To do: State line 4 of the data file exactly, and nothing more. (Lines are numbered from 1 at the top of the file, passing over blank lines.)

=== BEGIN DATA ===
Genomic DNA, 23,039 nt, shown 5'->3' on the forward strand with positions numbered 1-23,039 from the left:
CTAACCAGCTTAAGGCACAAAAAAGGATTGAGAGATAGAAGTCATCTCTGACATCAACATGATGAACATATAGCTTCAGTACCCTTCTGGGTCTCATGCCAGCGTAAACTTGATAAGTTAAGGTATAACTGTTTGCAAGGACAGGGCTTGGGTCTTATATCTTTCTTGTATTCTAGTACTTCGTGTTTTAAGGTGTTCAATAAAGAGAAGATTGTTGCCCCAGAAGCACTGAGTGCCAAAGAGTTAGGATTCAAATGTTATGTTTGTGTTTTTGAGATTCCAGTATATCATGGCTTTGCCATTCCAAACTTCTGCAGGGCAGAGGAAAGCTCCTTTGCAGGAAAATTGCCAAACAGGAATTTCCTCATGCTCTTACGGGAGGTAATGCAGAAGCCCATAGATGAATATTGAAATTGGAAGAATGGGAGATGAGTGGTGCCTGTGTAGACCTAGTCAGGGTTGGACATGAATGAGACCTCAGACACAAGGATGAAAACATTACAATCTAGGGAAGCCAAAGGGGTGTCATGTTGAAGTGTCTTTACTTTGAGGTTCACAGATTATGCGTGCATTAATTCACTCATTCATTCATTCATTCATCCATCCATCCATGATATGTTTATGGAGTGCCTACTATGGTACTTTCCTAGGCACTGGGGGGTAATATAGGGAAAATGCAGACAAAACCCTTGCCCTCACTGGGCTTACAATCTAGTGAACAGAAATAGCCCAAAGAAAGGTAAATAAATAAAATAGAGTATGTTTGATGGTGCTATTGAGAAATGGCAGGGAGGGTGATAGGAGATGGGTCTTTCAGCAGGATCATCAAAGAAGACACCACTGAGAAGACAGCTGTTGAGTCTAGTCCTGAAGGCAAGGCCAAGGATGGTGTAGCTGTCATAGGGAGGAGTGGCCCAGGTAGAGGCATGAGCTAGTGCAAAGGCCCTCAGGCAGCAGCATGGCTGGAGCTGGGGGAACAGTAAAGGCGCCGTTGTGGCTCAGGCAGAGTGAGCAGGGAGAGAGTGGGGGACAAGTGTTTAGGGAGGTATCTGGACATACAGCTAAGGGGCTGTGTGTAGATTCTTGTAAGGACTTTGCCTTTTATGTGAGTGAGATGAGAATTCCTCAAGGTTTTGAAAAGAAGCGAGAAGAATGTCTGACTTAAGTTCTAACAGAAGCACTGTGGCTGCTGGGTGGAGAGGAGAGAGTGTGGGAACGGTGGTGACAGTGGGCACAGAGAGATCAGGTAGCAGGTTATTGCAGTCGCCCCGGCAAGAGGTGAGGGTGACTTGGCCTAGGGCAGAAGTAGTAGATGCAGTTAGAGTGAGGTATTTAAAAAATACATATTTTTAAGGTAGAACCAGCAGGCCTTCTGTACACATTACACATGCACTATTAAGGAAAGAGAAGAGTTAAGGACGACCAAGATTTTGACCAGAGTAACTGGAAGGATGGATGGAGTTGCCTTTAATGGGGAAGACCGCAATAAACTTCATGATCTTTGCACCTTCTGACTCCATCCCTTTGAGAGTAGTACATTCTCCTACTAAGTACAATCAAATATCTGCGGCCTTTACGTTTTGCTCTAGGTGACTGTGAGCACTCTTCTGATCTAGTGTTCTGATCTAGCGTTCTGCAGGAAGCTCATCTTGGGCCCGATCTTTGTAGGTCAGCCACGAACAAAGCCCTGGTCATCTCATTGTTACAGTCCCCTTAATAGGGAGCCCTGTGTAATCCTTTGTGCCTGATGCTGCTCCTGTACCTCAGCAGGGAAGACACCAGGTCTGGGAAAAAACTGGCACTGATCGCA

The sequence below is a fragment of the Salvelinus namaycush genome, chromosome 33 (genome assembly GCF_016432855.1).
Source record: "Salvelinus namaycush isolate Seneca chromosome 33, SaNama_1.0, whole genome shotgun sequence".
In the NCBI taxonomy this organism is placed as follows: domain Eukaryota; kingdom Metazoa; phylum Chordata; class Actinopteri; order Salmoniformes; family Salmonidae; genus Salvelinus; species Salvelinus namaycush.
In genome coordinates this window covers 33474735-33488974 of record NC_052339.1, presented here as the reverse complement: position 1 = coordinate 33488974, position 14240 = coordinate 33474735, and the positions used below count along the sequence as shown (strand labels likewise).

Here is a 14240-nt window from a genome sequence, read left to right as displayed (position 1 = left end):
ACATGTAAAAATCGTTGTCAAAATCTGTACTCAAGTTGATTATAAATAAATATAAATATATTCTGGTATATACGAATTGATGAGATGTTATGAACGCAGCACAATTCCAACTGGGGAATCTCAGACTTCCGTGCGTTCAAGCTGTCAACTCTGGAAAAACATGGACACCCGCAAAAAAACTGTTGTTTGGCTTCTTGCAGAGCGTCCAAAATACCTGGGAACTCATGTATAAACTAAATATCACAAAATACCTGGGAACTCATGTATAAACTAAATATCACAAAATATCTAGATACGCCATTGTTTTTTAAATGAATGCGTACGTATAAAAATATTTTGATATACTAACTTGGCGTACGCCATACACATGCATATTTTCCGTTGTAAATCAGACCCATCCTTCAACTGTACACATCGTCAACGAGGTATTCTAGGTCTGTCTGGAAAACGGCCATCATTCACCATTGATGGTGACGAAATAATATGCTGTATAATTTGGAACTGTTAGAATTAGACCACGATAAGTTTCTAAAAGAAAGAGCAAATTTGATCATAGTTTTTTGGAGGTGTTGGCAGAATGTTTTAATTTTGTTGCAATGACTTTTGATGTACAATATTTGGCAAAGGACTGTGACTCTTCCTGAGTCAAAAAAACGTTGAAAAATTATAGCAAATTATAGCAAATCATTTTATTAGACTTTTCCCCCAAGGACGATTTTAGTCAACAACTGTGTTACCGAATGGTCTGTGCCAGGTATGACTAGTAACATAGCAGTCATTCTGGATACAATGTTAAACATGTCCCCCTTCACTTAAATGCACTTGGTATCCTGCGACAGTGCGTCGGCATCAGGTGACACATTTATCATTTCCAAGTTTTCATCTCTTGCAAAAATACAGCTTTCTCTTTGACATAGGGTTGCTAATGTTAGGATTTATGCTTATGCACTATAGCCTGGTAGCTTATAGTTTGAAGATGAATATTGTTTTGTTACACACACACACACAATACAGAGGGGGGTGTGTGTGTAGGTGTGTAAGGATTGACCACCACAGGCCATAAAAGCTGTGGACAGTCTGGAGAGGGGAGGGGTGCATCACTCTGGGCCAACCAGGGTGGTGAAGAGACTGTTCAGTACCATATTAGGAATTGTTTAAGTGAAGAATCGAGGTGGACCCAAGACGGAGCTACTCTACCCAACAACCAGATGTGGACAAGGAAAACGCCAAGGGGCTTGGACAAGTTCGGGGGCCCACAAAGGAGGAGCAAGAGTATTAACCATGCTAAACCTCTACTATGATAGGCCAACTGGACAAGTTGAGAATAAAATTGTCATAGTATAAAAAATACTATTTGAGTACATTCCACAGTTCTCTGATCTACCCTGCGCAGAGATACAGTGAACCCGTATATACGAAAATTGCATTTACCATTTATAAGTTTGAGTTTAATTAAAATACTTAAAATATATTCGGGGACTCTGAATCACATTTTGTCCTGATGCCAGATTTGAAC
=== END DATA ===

Source record: "Salvelinus namaycush isolate Seneca chromosome 33, SaNama_1.0, whole genome shotgun sequence".